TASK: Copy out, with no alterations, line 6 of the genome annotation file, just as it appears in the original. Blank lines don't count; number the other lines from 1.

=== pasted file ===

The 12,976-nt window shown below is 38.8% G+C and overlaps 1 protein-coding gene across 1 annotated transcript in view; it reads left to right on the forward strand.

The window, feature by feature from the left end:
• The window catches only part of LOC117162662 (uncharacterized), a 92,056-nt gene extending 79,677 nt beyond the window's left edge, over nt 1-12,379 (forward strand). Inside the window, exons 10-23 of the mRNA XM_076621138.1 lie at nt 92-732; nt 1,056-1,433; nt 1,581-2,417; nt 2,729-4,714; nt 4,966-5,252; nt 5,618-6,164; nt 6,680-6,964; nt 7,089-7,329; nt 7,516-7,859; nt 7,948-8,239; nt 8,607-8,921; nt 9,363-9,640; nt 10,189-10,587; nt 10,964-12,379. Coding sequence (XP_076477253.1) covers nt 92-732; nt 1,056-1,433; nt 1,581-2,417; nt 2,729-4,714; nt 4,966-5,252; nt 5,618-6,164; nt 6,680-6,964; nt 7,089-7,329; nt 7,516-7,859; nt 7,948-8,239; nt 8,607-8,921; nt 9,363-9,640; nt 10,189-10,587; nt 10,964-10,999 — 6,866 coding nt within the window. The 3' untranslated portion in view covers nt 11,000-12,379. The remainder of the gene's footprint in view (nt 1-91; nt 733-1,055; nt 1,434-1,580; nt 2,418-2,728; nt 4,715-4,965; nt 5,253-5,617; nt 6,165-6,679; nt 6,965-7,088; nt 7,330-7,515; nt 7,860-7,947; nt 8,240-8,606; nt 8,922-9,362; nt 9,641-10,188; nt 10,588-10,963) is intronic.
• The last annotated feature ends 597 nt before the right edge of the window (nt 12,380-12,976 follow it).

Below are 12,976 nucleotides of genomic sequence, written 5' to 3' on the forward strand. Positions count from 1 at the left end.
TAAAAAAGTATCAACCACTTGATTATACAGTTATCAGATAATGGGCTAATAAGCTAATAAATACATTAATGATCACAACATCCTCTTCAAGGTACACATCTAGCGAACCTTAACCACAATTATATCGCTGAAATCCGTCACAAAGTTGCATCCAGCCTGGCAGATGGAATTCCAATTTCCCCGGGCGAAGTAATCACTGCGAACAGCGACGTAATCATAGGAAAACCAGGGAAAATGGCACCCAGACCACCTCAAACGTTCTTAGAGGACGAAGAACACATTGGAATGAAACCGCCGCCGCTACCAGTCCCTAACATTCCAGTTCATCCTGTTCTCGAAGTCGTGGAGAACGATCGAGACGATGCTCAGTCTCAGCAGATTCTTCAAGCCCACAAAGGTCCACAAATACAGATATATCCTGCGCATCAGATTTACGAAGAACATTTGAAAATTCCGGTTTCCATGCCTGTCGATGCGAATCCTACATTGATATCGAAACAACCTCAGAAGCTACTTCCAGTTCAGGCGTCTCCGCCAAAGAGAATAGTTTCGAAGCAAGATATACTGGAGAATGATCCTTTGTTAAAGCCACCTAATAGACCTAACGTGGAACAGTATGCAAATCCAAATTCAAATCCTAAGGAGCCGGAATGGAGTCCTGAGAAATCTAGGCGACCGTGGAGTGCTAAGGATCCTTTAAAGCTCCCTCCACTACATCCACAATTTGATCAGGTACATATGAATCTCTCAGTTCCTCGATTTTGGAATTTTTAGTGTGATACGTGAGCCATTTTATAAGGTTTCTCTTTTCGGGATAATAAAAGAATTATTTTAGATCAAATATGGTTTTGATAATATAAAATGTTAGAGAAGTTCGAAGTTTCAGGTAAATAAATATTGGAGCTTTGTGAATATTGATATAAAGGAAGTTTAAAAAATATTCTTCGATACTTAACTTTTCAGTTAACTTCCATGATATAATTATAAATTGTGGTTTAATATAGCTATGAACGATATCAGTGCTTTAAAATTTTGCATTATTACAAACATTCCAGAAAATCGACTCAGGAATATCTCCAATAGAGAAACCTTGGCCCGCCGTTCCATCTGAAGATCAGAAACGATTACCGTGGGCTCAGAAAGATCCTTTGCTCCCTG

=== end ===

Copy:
TAAAAAAGTATCAACCACTTGATTATACAGTTATCAGATAATGGGCTAATAAGCTAATAAATACATTAATGATCACAACATCCTCTTCAAGGTACACATCTAGCGAACCTTAACCACAATTATATCGCTGAAATCCGTCACAAAGTTGCATCCAGCCTGGCAGATGGAATTCCAATTTCCCCGGGCGAAGTAATCACTGCGAACAGCGACGTAATCATAGGAAAACCAGGGAAAATGGCACCCAGACCACCTCAAACGTTCTTAGAGGACGAAGAACACATTGGAATGAAACCGCCGCCGCTACCAGTCCCTAACATTCCAGTTCATCCTGTTCTCGAAGTCGTGGAGAACGATCGAGACGATGCTCAGTCTCAGCAGATTCTTCAAGCCCACAAAGGTCCACAAATACAGATATATCCTGCGCATCAGATTTACGAAGAACATTTGAAAATTCCGGTTTCCATGCCTGTCGATGCGAATCCTACATTGATATCGAAACAACCTCAGAAGCTACTTCCAGTTCAGGCGTCTCCGCCAAAGAGAATAGTTTCGAAGCAAGATATACTGGAGAATGATCCTTTGTTAAAGCCACCTAATAGACCTAACGTGGAACAGTATGCAAATCCAAATTCAAATCCTAAGGAGCCGGAATGGAGTCCTGAGAAATCTAGGCGACCGTGGAGTGCTAAGGATCCTTTAAAGCTCCCTCCACTACATCCACAATTTGATCAGGTACATATGAATCTCTCAGTTCCTCGATTTTGGAATTTTTAGTGTGATACGTGAGCCATTTTATAAGGTTTCTCTTTTCGGGATAATAAAAGAATTATTTTAGATCAAATATGGTTTTGATAATATAAAATGTTAGAGAAGTTCGAAGTTTCAGGTAAATAAATATTGGAGCTTTGTGAATATTGATATAAAGGAAGTTTAAAAAATATTCTTCGATACTTAACTTTTCAGTTAACTTCCATGATATAATTATAAATTGTGGTTTAATATAGCTATGAACGATATCAGTGCTTTAAAATTTTGCATTATTACAAACATTCCAGAAAATCGACTCAGGAATATCTCCAATAGAGAAACCTTGGCCCGCCGTTCCATCTGAAGATCAGAAACGATTACCGTGGGCTCAGAAAGATCCTTTGCTCCCTG